While there is no actual data available that indicates the percentage of physician disabilities which are partial, as opposed to total, our experience indicates that it is very nearly half and half. A partial disability due to an illness or injury may prevent a physician from performing some of his or her specific duties or working in full capacity which usually results in a partial loss of earnings. Depending on the extent of the partial disability or its duration, it can be as financially crippling as a total disability. The right type of physician Residual Disability coverage is critical for maximum protection.
The most common type of residual, or partial disability coverage requires a physician to suffer a loss of income and a loss of time or duties. In other words, their disability must cause a loss of income (typically 20% or more) and reduction in hours OR the inability to perform specific work duties. This definition typically works well for physicians who are employed by a group or hospital where a loss of income would naturally be accompanied by a loss of time or duties.
This type of residual benefit doesn’t work as well when a physician is self-employed where a loss of income may not be accompanied by a loss of time/duties. Example: Bob, a solo practice internal medicine physician gets in a car accident which leaves him unable to work for 1 year. He recovers after a year of rehab (and full disability payments) and resumes work full-time. The problem is that due to his absence, 1/2 of his patients have found a new doctor. He is now back working full-time and performing all of his previous duties, but only earning 1/2 of his previous income.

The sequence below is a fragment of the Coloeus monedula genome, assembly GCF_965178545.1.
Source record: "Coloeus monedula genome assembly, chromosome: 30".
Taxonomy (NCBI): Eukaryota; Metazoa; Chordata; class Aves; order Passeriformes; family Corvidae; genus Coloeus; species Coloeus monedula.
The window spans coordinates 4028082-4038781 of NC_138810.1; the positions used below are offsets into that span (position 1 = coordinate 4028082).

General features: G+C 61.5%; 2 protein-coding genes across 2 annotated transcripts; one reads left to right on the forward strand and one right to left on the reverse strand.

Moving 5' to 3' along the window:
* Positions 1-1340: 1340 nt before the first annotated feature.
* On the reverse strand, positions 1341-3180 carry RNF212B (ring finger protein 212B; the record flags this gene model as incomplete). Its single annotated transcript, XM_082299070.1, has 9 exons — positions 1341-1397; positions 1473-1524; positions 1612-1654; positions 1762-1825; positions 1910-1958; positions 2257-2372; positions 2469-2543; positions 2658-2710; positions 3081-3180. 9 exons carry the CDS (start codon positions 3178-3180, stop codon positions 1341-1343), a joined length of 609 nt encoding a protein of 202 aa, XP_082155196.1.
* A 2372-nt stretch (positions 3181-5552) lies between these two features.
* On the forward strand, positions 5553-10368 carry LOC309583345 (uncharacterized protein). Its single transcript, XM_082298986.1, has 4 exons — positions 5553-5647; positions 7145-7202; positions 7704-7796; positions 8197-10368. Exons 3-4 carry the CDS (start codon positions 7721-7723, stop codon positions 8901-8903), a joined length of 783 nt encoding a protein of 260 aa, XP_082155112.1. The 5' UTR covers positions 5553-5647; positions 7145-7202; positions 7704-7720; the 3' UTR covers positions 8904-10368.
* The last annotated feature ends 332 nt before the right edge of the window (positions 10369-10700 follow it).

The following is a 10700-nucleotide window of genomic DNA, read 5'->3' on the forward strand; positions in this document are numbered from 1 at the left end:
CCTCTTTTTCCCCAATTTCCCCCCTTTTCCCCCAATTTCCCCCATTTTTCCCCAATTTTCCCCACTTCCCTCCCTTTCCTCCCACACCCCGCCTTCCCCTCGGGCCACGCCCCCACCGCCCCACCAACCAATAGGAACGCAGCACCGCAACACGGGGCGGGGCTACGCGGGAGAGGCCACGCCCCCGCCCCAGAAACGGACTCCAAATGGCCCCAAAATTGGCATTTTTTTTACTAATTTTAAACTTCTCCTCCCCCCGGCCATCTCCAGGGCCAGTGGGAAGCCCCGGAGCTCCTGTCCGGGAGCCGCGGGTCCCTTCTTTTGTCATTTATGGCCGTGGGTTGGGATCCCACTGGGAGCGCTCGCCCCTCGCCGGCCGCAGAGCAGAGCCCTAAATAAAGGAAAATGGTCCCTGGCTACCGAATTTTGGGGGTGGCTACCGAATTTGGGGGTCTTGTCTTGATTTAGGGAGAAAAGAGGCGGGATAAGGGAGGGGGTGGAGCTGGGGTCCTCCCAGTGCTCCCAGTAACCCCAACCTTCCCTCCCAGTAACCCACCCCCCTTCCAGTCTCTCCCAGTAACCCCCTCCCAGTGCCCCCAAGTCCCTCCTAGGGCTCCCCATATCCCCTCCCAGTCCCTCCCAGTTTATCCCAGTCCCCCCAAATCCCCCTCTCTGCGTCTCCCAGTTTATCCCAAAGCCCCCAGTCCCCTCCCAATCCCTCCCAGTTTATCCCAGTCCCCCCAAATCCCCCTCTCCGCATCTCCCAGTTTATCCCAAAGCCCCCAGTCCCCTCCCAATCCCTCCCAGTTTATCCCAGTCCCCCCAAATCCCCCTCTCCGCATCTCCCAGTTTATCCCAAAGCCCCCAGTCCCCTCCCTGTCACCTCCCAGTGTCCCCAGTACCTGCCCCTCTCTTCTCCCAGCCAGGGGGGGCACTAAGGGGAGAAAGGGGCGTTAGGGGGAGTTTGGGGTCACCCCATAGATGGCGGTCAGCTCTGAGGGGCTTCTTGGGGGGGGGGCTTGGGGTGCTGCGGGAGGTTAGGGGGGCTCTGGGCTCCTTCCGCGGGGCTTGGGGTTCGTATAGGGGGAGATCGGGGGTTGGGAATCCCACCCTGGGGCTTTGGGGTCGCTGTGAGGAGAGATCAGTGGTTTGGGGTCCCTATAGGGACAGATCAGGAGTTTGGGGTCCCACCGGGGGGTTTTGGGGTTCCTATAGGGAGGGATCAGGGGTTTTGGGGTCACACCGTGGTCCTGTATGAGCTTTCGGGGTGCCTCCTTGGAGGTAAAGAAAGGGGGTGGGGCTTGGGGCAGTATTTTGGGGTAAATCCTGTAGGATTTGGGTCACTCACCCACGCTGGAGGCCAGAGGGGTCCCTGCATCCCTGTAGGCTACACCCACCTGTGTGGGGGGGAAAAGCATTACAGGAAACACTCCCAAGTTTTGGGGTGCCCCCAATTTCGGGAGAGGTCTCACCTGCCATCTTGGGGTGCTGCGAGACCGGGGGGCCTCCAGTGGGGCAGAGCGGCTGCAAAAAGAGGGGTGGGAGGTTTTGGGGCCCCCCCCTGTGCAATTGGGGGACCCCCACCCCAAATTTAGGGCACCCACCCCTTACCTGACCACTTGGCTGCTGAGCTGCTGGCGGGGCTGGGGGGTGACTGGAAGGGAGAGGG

For this scenario Bob needs a disability policy that includes residual benefit with a “recovery rider”. The recovery rider eliminates the “time and duties” language in the contract. The elimination of this language would would allow Bob to continue to collect a partial benefit for a set period of time or until his income fully recovered.
How a partial disability is defined and covered is just one of the many moving parts in a disability insurance policy which are pieced together with convoluted language only an attorney or a disability insurance specialist can understand. Because a large percentage of physician disabilities are partial, the definition of partial disability is as important as the policies definition of “total disability.” Most physicians are aware of the importance of having a policy with an “own occupation” definition of disability with language specific to their medical specialty. But, depending on the type of Residual Disability coverage they have, that may provide adequate protection in half of the cases.
Key Takeaway: Have an independent disability insurance specialist experienced in working with medical professionals review your Residual Disability coverage to ensure it provides adequate protection for a partial disability. Doctor Disability has been working with the medical community for more than a decade and has the expertise and the resources to provide an objective assessment of your disability income needs.